German Fest loses run/walk sponsor
For a year, Schmitz delivered food to the food pantry, thinking that this was God’s meaning behind his words to her on those two summer afternoons. However, asgermanfest2Runners leave the starting line at the beginning of the 2008 Capuchins’ Run/Walk for the Hungry at German Fest. The St. Ben Community Meal has been the beneficiary of the funds raised during the run/walk on the opening day of German Fest since 2006. (Submitted photo courtesy German Fest) the office manager for German Fest, Schmitz was accustomed to phone calls each summer about the walk/run preceding the festival. However, after the latest sponsoring organization became overwhelmed with the amount of work entwined with the event, it backed out, leaving German Fest without a walk/run sponsor.
“I kept getting these calls asking about a run/walk, and when the advertising promo chairperson came in, I asked if we were having a run/walk, because I wasn’t sure what to tell people,” she said. “I was told that the public relations firm had not been able to find anyone because they wanted someone to take it on, but they would have to do everything to get it going.”
Call surprises, intrigues Br. Dave
Without another thought, Schmitz volunteered to find a sponsor willing to do all of the work associated with the event, in exchange for all of the financial remuneration.
Quickly, she compiled a list of four charitable organizations that might be interested in hosting the event and picked up the phone.
“I decided not to call the first group on my list because I was upset with them because they refused to help a friend of mine when they were in need. So I went to my second choice and made a call to Br. Dave Schwab, who ran the St. Ben’s Community Meal,” she said, laughing,  “I think I surprised him.”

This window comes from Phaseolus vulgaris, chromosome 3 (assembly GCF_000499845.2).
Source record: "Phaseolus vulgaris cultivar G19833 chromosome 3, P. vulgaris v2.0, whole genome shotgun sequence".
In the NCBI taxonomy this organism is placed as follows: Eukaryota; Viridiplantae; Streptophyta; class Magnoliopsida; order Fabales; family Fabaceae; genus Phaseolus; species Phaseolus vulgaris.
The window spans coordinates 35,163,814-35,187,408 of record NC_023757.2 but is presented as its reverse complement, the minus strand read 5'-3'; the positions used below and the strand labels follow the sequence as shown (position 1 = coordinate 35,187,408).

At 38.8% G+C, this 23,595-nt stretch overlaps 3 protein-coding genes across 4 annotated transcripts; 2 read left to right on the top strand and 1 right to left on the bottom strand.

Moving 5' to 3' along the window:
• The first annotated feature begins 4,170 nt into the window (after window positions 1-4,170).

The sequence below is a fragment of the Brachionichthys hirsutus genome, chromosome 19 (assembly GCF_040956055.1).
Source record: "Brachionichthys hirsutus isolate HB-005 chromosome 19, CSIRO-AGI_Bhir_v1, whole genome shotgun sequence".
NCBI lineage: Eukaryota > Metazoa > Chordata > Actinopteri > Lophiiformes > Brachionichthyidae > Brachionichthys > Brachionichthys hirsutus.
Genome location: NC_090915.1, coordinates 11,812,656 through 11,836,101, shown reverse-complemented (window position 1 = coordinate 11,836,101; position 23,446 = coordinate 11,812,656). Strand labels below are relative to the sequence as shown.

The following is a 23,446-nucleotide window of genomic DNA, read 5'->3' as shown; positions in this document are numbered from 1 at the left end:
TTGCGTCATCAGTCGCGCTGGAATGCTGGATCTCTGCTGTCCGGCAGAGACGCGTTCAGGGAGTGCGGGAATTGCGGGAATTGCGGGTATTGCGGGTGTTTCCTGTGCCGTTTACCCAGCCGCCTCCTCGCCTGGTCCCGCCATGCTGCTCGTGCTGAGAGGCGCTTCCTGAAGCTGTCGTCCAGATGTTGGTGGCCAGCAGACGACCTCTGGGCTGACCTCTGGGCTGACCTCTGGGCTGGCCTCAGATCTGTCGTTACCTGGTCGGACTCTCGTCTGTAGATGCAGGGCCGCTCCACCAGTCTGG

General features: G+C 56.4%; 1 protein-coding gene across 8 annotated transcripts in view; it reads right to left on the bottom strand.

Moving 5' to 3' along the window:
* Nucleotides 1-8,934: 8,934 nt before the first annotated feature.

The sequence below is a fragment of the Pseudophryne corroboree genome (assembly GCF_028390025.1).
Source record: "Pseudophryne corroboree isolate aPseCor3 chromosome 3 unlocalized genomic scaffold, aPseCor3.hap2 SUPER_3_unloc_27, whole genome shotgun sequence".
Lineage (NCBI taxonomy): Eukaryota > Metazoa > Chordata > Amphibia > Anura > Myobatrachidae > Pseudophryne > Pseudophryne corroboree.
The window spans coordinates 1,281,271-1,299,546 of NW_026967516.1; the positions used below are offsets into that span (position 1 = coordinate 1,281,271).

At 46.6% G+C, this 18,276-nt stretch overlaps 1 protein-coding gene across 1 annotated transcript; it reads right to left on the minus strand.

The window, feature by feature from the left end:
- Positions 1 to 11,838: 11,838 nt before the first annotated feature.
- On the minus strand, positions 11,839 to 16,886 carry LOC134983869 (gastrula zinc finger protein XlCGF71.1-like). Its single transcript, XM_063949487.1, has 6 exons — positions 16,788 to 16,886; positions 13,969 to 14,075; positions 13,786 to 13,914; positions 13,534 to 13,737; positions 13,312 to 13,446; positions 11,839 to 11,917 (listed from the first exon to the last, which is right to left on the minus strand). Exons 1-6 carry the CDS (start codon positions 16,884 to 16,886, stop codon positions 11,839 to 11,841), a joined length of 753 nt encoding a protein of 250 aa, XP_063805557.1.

Surprised, indeed.
The unexpected call piqued the interest of Br. Dave, a Capuchin Franciscan and former St. Lawrence Seminary High School cross country and track coach, who remembers little, other than his own naïveté about the conversation.
“Linda was honest about how much work it was and I was naïve; but after a quick meeting with my development office and human relations, I said, ‘Let’s just jump in here and do it,’” he explained. “We had 380 runners the first year, but we were so blitzed by all the detail work that I was really uptight when I went down to put up the finish line banner.”
With help, he strung the banner across North Harbor Drive from one tree to a post on the other side of the street. As soon as the banner was in place, a city bus made its way down the road, so Br. Dave and his assistants held the banner high enough to clear the bus, however, not high enough to clear the strobe light on the back.
“The bus caught the banner and we had to let go of the rope and the banner and just watched it go down the road,” he said. “At that moment, I said, ‘I don’t think I want to do this anymore.’”
Now features 2,400 participants